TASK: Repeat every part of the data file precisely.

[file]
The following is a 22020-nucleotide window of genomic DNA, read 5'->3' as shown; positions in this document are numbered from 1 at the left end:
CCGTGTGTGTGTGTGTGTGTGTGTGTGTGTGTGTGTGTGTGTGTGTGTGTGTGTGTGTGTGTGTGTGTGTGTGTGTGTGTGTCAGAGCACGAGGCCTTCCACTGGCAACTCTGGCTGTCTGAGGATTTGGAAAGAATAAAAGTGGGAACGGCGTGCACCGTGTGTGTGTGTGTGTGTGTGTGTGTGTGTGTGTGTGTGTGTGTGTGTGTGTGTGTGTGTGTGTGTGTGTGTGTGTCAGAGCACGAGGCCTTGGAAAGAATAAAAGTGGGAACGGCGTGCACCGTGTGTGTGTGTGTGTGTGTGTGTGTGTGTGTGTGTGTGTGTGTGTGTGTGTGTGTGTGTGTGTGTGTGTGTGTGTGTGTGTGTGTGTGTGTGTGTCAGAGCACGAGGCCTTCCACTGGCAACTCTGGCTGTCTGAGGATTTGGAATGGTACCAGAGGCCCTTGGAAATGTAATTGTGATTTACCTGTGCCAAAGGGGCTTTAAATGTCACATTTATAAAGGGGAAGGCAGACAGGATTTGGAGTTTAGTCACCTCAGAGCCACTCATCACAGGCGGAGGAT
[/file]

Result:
The following is a 22020-nucleotide window of genomic DNA, read 5'->3' as shown; positions in this document are numbered from 1 at the left end:
CCGTGTGTGTGTGTGTGTGTGTGTGTGTGTGTGTGTGTGTGTGTGTGTGTGTGTGTGTGTGTGTGTGTGTGTGTGTGTGTGTCAGAGCACGAGGCCTTCCACTGGCAACTCTGGCTGTCTGAGGATTTGGAAAGAATAAAAGTGGGAACGGCGTGCACCGTGTGTGTGTGTGTGTGTGTGTGTGTGTGTGTGTGTGTGTGTGTGTGTGTGTGTGTGTGTGTGTGTGTGTGTGTGTCAGAGCACGAGGCCTTGGAAAGAATAAAAGTGGGAACGGCGTGCACCGTGTGTGTGTGTGTGTGTGTGTGTGTGTGTGTGTGTGTGTGTGTGTGTGTGTGTGTGTGTGTGTGTGTGTGTGTGTGTGTGTGTGTGTGTGTGTGTCAGAGCACGAGGCCTTCCACTGGCAACTCTGGCTGTCTGAGGATTTGGAATGGTACCAGAGGCCCTTGGAAATGTAATTGTGATTTACCTGTGCCAAAGGGGCTTTAAATGTCACATTTATAAAGGGGAAGGCAGACAGGATTTGGAGTTTAGTCACCTCAGAGCCACTCATCACAGGCGGAGGAT